Written by Rohan Parikh

Following a dirt path covered with brambles and wild grass reveals the languid waters of the Vishwamitri River. The faint odour of sewage, characteristic of the waters, numbs my nose. A few white cranes sit perched on the edge of the bank. Raju Mali, the auto driver who accompanied me, points out three fully-grown marsh crocodiles sitting on the bank, partially hidden by the long grass.

Mali  (right) vouches that the crocodiles don’t pose any threat to people. His friend, Mehul Panchal (left), a truck driver, agrees. And they should know; after all, Raju and Mehul’s families lived in the Kalyan Nagar slum for two decades before it was razed to the ground (right) for the Vishwamitri Riverfront Development Project (VRDP). Slums from across the city Sanjay Nagar, Indira Nagar, Jamwadi-Sayajiganj, Fatehaganj-Kalyan Nagar have been razed to the ground. Around 5000 people like Mali and Panchal have been displaced due to the VRDP. They have been relocated to Tarsali, a district on the outskirts of the city. They now travel 12 kilometres each way to work.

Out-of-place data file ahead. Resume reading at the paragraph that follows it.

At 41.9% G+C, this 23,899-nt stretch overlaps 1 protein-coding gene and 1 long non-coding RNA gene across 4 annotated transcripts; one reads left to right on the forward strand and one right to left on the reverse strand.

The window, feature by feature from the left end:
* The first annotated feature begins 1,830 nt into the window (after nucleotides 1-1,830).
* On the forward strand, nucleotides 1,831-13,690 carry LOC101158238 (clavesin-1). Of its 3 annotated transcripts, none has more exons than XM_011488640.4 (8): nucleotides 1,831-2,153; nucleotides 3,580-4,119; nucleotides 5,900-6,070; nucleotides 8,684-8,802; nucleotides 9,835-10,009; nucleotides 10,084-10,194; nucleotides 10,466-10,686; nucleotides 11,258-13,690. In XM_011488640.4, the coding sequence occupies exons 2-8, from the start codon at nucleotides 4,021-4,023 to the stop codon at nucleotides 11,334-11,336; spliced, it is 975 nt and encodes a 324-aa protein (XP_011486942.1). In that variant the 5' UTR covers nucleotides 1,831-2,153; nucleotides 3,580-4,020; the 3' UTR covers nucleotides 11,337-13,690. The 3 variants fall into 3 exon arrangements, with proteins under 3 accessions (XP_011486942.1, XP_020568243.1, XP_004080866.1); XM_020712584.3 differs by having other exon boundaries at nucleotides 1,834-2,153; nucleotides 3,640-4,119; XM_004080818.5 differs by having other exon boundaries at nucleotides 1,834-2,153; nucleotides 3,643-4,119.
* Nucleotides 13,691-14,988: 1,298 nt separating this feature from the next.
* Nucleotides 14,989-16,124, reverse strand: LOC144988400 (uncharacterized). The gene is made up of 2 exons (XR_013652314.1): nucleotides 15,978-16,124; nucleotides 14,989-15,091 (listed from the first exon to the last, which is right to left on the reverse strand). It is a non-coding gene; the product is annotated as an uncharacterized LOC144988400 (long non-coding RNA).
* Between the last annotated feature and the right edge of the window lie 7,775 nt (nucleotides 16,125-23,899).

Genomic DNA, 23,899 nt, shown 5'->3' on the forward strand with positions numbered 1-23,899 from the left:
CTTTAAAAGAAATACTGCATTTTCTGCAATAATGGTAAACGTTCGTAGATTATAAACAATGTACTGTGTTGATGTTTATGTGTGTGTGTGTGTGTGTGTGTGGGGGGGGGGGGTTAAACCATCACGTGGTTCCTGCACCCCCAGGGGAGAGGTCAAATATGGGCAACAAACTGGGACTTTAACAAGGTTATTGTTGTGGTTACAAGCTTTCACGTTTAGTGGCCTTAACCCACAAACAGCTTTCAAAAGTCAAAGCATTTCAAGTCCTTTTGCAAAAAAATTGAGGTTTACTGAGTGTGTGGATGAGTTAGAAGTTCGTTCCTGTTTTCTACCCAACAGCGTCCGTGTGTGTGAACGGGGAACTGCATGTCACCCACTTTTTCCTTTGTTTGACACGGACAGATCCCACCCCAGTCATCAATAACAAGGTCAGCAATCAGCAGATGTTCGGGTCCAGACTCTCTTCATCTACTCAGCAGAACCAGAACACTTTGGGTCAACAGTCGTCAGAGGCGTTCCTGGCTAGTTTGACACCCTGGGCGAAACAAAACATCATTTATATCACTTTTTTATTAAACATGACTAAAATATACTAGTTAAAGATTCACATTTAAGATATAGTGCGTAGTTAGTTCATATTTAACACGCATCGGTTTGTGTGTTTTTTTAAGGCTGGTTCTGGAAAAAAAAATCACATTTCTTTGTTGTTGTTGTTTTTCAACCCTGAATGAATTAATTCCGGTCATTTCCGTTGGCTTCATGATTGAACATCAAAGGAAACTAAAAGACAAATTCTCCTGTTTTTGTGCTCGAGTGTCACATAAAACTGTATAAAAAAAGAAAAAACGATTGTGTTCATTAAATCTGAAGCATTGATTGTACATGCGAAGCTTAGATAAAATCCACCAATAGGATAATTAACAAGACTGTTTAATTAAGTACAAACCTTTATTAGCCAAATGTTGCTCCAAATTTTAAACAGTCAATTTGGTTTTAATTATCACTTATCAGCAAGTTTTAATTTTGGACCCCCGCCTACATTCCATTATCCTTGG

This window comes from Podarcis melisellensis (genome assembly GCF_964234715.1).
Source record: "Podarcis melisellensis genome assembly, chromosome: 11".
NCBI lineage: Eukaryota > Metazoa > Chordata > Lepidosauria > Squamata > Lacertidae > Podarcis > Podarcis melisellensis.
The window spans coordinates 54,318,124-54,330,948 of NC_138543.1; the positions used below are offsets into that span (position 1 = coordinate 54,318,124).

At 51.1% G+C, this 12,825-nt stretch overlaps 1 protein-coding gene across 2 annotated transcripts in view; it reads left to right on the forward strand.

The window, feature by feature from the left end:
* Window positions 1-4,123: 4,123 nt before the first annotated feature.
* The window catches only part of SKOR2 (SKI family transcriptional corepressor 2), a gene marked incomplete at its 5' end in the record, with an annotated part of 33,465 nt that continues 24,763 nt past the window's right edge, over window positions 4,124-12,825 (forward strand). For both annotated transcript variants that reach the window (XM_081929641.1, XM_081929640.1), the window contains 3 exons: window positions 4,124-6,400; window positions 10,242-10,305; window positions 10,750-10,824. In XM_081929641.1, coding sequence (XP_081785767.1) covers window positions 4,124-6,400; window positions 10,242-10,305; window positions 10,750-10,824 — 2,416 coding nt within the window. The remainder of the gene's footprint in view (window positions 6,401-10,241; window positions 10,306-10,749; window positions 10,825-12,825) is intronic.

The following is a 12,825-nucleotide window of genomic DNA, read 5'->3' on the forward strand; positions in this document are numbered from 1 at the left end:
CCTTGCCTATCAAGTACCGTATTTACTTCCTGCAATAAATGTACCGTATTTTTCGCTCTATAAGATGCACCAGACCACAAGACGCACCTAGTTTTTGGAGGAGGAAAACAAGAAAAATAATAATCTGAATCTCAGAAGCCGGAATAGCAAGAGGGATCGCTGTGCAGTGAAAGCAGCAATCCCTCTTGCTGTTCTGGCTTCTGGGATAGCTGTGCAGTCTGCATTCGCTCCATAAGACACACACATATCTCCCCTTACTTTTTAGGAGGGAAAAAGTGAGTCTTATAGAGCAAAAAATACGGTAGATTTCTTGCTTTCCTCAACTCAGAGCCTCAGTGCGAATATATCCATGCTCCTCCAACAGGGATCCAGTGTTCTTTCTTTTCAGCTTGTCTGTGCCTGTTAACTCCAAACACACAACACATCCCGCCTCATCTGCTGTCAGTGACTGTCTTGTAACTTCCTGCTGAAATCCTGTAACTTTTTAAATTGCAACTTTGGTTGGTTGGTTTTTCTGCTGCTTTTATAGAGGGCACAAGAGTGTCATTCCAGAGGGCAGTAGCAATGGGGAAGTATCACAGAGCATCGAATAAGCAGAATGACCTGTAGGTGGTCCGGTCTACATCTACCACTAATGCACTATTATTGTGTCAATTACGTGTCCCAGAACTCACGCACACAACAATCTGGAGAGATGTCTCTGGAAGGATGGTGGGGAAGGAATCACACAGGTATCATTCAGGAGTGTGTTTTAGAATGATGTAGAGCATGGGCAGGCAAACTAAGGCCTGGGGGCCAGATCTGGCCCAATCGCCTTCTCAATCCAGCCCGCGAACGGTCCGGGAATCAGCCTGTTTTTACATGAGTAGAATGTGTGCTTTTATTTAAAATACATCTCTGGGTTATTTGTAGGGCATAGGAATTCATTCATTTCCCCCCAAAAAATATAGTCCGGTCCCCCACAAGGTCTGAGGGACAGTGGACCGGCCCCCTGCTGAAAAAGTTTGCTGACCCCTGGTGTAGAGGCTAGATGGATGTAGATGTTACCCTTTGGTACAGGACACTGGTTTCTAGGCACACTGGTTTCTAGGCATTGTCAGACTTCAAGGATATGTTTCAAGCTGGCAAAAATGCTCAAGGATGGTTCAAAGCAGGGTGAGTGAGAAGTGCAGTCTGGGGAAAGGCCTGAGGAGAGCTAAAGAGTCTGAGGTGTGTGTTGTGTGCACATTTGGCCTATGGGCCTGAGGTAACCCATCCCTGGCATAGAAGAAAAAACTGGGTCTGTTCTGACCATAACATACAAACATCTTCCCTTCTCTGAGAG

The Vishwamitri River emerges from the hills of Pavagadh and flows through the heart of Vadodara city in Gujarat. It empties into the Gulf of Khambhat. Legend has it that Sage Vishwamitra — who the river is named after — created a moksh-dwar (gateway to heaven) for downtrodden Hindu people at Kayavarohan, a village in the Vadodara district. The river is named after him.

The cultural significance of the Vishwamitri, however, belies the plight of its waters today. Factories and hospitals dump large amounts of chemical and organic wastes into it. And, while cleaning the Vishwamitri has been a priority for many, it has been just that; a priority.

For a city populace that consistently laments the deplorable condition of the river, the ambitious VRDP comes as a breath of fresh air. The plan claims to ensure flood mitigation and provides “landscape-design solutions”. It seeks to “enhance the cultural importance of the city”, “restore the connection of the river with the people” and “address the future needs of the city”. Despite the grand promises, the benefits are far from obvious, and a closer inspection of the issue reveals several technical and bureaucratic blunders.

A longstanding environmental activist and an outspoken critic of several insidious government projects, Rohit Prajapati has spearheaded the opposition to build a Vishwamitri Riverfront since 2014.